Tag Archives: book

Finding “Gone Girl” in Cape Girardeau, Missouri

The bar, the courthouse, the house on the Mississippi river where “I could step right in the sucker, an easy three-foot drop, and be on my way to Tennessee.”  For authors such as Gillian Flynn in her huge fiction bestseller Gone Girl, the setting of a novel plays as crucial a role as the characters themselves.  It creates atmosphere, foreshadows what is to come, and sets the pace.  But when director David Fincher and his location scouts set out to make a movie based on the novel, it was a challenge to find real world places to match those of Flynn’s imagination. They found them in Cape Girardeau, Missouri.

The movie, released today, has received some pretty great reviews. So, between the book and the movie, I’m betting that plenty of Gone Girl fans will be looking for her in Cape Girardeau, a lovely river town in southeast Missouri, where the movie was filmed.

In case you’ve missed it all, in Gone Girl, Amy Dunne (played by imgresRosamund Pike) disappears from the North Carthage, Missouri, home she shares with her philandering husband Nick (Ben Affleck) on their fifth anniversary, leading him to be investigated for her (maybe) murder. “If there are married couples here, maybe you should change seats” rather than sit together, said Ann Tenenbaum, the chairman of the Film Society of Lincoln Center, when the film premiered in New York. “Abraham Lincoln said, ‘Marriage is neither heaven nor hell, it is simply purgatory.’ David Fincher will personally escort us there.” As the story progresses, we learn that this is one crazy couple and we find that the narrator isn’t necessarily giving us the straight story. (To see a fun discussion among readers of the book, see Book Journey‘s spoiler page.) The realistic setting adds to the tension.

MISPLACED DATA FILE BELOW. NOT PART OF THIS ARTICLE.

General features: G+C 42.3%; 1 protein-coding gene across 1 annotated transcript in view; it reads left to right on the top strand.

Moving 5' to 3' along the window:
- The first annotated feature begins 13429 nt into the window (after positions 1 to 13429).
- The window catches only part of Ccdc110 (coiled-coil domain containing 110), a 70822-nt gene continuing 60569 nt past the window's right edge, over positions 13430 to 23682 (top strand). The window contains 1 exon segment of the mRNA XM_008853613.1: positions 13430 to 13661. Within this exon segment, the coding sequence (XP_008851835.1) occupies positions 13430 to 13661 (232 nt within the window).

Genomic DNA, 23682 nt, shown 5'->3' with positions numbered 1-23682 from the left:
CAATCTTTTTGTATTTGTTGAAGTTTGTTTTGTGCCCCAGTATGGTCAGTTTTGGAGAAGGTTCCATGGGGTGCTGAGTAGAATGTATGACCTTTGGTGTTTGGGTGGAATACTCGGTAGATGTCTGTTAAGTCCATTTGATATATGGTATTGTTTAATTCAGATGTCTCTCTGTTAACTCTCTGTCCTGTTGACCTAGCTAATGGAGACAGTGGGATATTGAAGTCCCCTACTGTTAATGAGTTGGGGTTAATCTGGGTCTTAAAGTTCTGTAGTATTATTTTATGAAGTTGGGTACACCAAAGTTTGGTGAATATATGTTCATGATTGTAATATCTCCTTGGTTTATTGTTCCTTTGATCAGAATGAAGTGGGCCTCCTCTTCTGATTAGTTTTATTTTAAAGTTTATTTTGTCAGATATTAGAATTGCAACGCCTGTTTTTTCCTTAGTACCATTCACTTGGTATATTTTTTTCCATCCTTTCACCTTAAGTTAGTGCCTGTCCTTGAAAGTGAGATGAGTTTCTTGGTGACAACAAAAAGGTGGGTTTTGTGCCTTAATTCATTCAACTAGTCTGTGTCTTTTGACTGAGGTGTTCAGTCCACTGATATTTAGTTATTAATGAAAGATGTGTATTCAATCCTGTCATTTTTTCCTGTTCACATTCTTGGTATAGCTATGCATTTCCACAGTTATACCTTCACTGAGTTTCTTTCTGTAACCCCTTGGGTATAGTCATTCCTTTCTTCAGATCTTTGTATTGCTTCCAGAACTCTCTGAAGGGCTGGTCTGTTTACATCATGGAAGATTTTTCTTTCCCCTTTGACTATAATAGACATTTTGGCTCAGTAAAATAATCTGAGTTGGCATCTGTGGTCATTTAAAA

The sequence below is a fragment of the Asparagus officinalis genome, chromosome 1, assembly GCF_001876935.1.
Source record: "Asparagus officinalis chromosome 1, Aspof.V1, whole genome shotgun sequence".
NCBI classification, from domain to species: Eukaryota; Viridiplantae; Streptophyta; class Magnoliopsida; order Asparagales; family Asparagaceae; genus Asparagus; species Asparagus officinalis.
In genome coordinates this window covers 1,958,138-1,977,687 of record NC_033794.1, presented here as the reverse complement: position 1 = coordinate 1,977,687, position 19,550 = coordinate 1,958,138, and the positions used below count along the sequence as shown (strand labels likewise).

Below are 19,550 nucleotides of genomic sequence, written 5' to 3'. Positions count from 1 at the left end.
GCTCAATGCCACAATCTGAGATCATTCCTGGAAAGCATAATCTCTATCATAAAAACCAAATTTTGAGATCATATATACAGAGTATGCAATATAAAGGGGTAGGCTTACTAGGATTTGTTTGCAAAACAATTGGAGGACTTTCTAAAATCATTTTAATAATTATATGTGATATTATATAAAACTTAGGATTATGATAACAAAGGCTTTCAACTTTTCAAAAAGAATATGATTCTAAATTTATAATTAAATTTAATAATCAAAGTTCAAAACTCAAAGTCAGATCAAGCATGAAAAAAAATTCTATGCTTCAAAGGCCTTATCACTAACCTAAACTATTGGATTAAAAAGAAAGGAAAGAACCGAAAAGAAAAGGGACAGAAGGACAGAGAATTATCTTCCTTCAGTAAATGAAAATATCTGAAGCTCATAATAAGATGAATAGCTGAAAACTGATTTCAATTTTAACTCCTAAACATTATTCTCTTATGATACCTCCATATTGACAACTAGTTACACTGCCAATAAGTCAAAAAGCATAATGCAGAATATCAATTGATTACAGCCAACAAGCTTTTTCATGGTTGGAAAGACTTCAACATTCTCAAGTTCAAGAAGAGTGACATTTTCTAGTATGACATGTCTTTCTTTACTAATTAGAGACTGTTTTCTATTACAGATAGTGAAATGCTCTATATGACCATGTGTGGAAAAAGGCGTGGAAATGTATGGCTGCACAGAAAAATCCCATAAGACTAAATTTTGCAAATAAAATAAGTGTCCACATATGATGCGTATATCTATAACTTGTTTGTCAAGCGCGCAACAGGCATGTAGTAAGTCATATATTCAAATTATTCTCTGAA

"Gone Girl" director David Fincher said that the view from the Common Pleas Courthouse stairs overlooking the river is what sold him on Cape Girardeau, Missouri, as North Carthage in his movie.
“Gone Girl” director David Fincher said that the view from the Common Pleas Courthouse stairs overlooking the river is what sold him on Cape Girardeau, Missouri, as North Carthage in his movie.

Stacy Dohogne Lane of the Cape Girardeau Convention and Visitors Bureau told me, “North Carthage doesn’t actually exist, though there is a Carthage, Missouri.  The Mississippi River plays such a big part in the book that they wanted to capture a true Missouri river town. Steve Mapel, the film’s location scout, came to Cape Girardeau in the Spring of 2013 and spent quite a bit of time here doing a very intensive search for specific locations.  We had such a good time sitting around our conference table with Steve…he’d say ‘I’m looking for a place that has x, y and z’ and we’d all brainstorm a variety of places that fit within those parameters.”  David Fincher has said that the view from the Common Pleas Courthouse stairs overlooking the river is what sold him on Cape Girardeau as North Carthage.  Gillian Flynn later told Fincher that Cape Girardeau was the place she had in mind while she was writing the book, and he joked in an article that he wish she’d told him that sooner and saved him some time.